The Miami Herald

Miami Heat’s LeBron James, Dwyane Wade quickly joining NBA history’s best tandems

The NBA playoffs keep providing more drama.

This is reality TV at its genuine best. Basketball doesn’t need any manufactured subplots.

Wouldn’t you rather watch LeBron James vs. Rajon Rondo than Freddie vs. Abner on Storage Wars? Dunk beats junk.

The Heat demolished the Knicks, solved the Pacers and now waits to see whether it can outwit the Celtics or school the 76ers, starting here on Monday.

San Antonio vs. Oklahoma City commences Sunday.

Anticipation.

After a shortened regular season (which should be made permanent because 82 mostly boring games is too much NBA), the second season is reaching its crescendo.

The Heat is doing its part to keep the audience engaged.

Miami eliminated the Indiana Pacers 105-93 in Game 6 in the heart of Hoosier Hoopdom on Thursday. Was there ever any doubt?

“Those your close-out game pants, D-Wade?” James asked Dwyane Wade, making fun of the salmon-colored slacks the fashionable Wade wore to the game.

Which brings up the question: What is with the thick, black-framed glasses every NBA player is wearing? Did they all go to the same optician?

The Heat knew it had the series in the palm of its hands, even without Chris Bosh and the suspended Udonis Haslem to battle the bigs inside.

No panic in heat

In a span of 10 quarters, the Heat went from calamity to colossus. After Wade cursed in the face of coach Erik Spoelstra in a five-point meltdown, the Heat trailed 2-1 and everyone (except the Heat) panicked. Uh, oh. The season would end with the Big 3 going 0-2 in title hunts. Would Phil Jackson replace Spoelstra? Would the entire bench be shipped out? Would the Heat trade Wade for Dwight Howard?

But the sky did not fall.

Who would trade Wade now? For anybody in the league?

During Game 6, he was back in 2006 form. He was snaking through double teams, twisting through midair on layups. We expected him to sink a bank shot off the top of the backboard.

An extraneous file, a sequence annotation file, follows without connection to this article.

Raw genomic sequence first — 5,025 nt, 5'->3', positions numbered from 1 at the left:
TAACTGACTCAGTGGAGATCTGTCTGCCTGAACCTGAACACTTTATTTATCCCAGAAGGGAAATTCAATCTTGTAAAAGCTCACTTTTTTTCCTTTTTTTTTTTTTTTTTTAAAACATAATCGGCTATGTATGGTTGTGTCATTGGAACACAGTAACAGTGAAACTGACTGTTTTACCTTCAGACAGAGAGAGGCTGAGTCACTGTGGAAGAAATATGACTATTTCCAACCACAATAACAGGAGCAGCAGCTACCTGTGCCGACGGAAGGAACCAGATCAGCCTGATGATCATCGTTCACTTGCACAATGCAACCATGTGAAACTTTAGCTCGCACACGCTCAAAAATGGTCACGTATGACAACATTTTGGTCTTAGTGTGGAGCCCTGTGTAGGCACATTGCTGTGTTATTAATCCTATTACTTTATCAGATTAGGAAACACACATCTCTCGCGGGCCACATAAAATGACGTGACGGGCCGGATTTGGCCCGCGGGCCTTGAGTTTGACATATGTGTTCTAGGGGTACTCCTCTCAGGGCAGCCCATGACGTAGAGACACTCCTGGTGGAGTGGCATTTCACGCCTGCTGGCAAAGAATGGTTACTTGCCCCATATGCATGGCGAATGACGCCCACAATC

Game 4 was the turning point.

Beforehand, Wade visited his Marquette coach, Tom Crean, in Bloomington, Ind., watched game film that Crean had edited and found his old self on the court. Haslem reverted to his “pick-and-pop” habits rather than the conventional “pick-and-roll.” The role players actually played their roles, making timely baskets and defensive stops.

And James continued chugging along, scoring, rebounding, passing, stealing — an MVP no matter which position he played.

Fighting back

The cuts and bruises and hard fouls only fueled the Heat’s desire. The absence of Bosh, who is out indefinitely with a strained abdominal muscle, forced the Heat, and particularly James, to be more aggressive.

“When he puts his head down, he goes, and it’s tough to stop him,” Wade said.

Said Spoelstra: “We have enough. [James and Wade] have to give us more. They know they have to play at a higher level.”

After the Game 3 gut check, the Heat scored more than 100 points in its three consecutive victories against a team that had not allowed 100 points through eight playoff games. James and Wade combined for 70, 58 and 69 points in those games, often assisting each other with lobs or a behind-the-back pass.

Think about the great tandems of the past: Michael Jordan/Scottie Pippen, Magic Johnson/Kareem Abdul-Jabbar, Larry Bird/Kevin McHale, John Havlicek/Bill Russell, Julius “Dr. J” Erving/Moses Malone, Shaquille O’Neal/Kobe Bryant, Tim Duncan/Tony Parker.

We are witnessing the ascension of another dynamic duo.

The Pacers delivered a “wake-up call” to the Heat, as Indiana coach Frank Vogel said.

“You have to go through adversity in the playoffs,” Shane Battier said. “That hones your edge.

“Only the toughest teams win.”

Miami is back on the championship-or-bust track. The Heat is halfway to its goal.




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